National Portrait Gallery: Recognize and Vote for your favorite!

Which of These Comedians Should the Portrait Gallery Put on Display?

This is no laughing matter for the Smithsonian museum

Choose among these three cultural icons for the comedian who will be featured at the National Portrait Gallery. (National Portrait Gallery)
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Three comedians walk into the National Portrait Gallery . . . and it’s up to you to decide which one of them will be featured on the museum’s Recognize wall this spring!

Last fall, the National Portrait Gallery unveiled a special wall in our galleries, called Recognize, as a place to highlight one important person in our collection as chosen by readers of Smithsonian.com. Recognize is a chance for the public to help us decide what will go on display as we continue to salute those who have had a significant effect on American politics, history, and culture. Twice a year, three people who have portraits in our collections will be presented, and members of the public will be able to vote for the portrait they would like to see in that featured spot. The candidate with the most votes will be featured on the Recognize wall.

In the inaugural round of Recognize, voters selected a portrait of Georgia O’Keeffe by Arnold Newman as the featured portrait. Now it’s time to select a new Recognize candidate, and the National Portrait Gallery is ready for your vote!

In this round, our historians and curators have selected three comedians known not only for their comedy, but also for their impact on our cultural history. What hits your funny bone—the sharp, droll humor of Ellen DeGeneres? The edgy, wry comedy of George Carlin? Or the man in the funny glasses with the quick comeback: Groucho Marx?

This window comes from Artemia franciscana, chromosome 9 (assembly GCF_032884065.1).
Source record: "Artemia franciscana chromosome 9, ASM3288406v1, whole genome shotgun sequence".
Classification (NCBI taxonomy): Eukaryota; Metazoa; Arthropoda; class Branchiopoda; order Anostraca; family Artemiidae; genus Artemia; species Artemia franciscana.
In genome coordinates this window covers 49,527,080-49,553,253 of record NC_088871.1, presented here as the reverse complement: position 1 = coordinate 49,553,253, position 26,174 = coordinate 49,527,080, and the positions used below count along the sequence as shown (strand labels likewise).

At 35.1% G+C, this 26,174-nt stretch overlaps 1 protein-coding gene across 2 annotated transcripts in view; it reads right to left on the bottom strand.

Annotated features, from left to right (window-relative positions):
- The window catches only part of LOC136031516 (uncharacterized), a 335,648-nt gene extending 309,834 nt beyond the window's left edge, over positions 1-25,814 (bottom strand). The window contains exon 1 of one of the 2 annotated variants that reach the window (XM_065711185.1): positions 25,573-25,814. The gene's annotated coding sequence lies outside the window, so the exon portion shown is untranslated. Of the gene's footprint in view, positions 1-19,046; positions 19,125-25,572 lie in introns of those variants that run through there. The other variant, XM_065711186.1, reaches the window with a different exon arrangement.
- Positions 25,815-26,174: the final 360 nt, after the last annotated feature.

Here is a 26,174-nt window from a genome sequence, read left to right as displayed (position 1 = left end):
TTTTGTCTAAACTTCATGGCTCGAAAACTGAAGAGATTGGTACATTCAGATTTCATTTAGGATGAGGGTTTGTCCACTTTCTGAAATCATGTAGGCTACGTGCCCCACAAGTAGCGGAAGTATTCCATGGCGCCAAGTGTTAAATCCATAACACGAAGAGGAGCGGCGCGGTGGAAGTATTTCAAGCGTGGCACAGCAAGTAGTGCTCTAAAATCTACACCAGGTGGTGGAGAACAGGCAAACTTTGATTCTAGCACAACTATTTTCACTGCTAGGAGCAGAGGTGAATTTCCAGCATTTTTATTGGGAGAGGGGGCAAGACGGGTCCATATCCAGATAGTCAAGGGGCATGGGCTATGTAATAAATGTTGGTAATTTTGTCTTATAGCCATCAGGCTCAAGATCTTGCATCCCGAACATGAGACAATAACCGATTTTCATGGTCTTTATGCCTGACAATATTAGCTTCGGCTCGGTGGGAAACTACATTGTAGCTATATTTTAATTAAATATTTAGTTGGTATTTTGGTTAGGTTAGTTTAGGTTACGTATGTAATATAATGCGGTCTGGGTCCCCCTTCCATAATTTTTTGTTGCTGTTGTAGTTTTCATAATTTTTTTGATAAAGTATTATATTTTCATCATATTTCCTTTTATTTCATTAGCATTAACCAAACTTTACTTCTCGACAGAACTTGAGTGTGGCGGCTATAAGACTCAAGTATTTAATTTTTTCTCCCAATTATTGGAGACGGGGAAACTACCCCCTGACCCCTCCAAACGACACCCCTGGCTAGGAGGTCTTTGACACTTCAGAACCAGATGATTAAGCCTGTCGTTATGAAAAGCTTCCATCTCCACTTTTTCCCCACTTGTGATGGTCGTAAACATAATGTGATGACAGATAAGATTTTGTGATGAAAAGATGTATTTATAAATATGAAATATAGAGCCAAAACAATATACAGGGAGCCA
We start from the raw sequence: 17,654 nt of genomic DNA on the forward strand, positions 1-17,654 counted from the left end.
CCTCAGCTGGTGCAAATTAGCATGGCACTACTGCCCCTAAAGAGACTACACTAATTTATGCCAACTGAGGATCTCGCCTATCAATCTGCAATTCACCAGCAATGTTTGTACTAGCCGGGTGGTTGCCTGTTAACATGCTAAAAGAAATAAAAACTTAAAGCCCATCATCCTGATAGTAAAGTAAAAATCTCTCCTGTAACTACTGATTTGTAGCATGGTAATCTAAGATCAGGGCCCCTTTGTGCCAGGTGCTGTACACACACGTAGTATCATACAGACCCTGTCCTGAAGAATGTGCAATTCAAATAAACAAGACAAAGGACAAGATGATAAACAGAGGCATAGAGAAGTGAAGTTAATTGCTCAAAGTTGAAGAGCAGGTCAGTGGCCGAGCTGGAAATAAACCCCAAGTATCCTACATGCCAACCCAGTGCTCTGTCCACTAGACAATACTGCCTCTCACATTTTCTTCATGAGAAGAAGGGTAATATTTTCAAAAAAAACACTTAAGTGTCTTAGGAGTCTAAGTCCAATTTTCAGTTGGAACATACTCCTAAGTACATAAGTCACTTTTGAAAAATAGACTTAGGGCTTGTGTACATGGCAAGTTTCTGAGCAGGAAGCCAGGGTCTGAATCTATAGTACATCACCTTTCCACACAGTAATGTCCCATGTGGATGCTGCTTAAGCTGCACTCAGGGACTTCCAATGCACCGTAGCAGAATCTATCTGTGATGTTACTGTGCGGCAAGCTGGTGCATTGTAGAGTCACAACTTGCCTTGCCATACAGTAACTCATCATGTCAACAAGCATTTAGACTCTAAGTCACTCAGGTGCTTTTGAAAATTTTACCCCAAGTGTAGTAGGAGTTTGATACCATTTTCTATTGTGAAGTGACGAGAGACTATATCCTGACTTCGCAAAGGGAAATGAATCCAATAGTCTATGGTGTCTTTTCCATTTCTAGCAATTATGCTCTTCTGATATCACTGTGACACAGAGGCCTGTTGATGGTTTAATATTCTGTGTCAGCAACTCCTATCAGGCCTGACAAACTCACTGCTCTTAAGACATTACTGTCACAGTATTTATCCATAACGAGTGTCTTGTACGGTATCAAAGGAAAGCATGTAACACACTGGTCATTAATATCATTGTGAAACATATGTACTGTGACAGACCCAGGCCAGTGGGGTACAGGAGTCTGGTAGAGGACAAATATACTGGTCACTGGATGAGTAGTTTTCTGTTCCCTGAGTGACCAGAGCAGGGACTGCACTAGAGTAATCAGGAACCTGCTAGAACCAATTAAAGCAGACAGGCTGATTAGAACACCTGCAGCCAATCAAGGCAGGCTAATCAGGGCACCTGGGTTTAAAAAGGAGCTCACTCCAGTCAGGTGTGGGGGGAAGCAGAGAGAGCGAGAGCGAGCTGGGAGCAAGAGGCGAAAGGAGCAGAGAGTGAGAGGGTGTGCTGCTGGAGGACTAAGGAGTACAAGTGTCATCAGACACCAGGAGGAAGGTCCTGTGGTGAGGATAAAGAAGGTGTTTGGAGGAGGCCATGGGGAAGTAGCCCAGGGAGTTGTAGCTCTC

Cast your vote and tell us who to Recognize! Voting is open until 5:00 p.m. (ET) on February 17. The winner will be announced the following week and will go on display in late March.

George Carlin

(George Carlin (1937–2008) by Arthur Grace (b. 1947), gelatin silver print, 1990 (printed 2010). National Portrait Gallery, Smithsonian Institution © Arthur Grace NPG.2010.34)

George Carlin (1937–2008) was an American stand-up comedian known for his blunt and unapologetic approach to taboo subjects, including politics, language, psychology and religion. Carlin’s "Seven Words You Can Never Say on Television" routine led his arrest in 1972 for violating obscenity laws. The routine later became central to the 1978 U.S. Supreme Court case F.C.C. v. Pacifica Foundation. In a 5–4 decision, the Court affirmed the government’s power to censor material on public airwaves. Carlin was a frequent performer and guest host on "The Tonight Show" during Johnny Carson’s tenure as host. He also appeared in numerous films, including the cult classics "Bill & Ted’s Excellent Adventure" and "Bill and Ted’s Bogus Journey." He starred in the sitcom "The George Carlin Show" from 1993 to 1995 and released 14 HBO comedy specials. In 2008, Carlin was posthumously awarded the Mark Twain Prize for American Humor.

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